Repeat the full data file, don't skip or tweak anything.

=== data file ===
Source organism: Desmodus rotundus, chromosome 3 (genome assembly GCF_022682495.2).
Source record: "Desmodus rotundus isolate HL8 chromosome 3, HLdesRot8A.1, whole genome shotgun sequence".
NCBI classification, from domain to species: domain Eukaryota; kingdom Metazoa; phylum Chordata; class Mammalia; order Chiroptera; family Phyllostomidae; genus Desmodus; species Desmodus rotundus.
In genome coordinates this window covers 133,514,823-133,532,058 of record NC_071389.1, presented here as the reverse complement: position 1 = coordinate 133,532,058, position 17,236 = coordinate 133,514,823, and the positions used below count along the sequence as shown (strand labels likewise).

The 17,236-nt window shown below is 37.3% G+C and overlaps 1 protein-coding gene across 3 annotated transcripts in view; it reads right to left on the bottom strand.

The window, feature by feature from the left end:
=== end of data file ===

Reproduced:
Source organism: Desmodus rotundus, chromosome 3 (genome assembly GCF_022682495.2).
Source record: "Desmodus rotundus isolate HL8 chromosome 3, HLdesRot8A.1, whole genome shotgun sequence".
NCBI classification, from domain to species: domain Eukaryota; kingdom Metazoa; phylum Chordata; class Mammalia; order Chiroptera; family Phyllostomidae; genus Desmodus; species Desmodus rotundus.
In genome coordinates this window covers 133,514,823-133,532,058 of record NC_071389.1, presented here as the reverse complement: position 1 = coordinate 133,532,058, position 17,236 = coordinate 133,514,823, and the positions used below count along the sequence as shown (strand labels likewise).

The 17,236-nt window shown below is 37.3% G+C and overlaps 1 protein-coding gene across 3 annotated transcripts in view; it reads right to left on the bottom strand.

The window, feature by feature from the left end: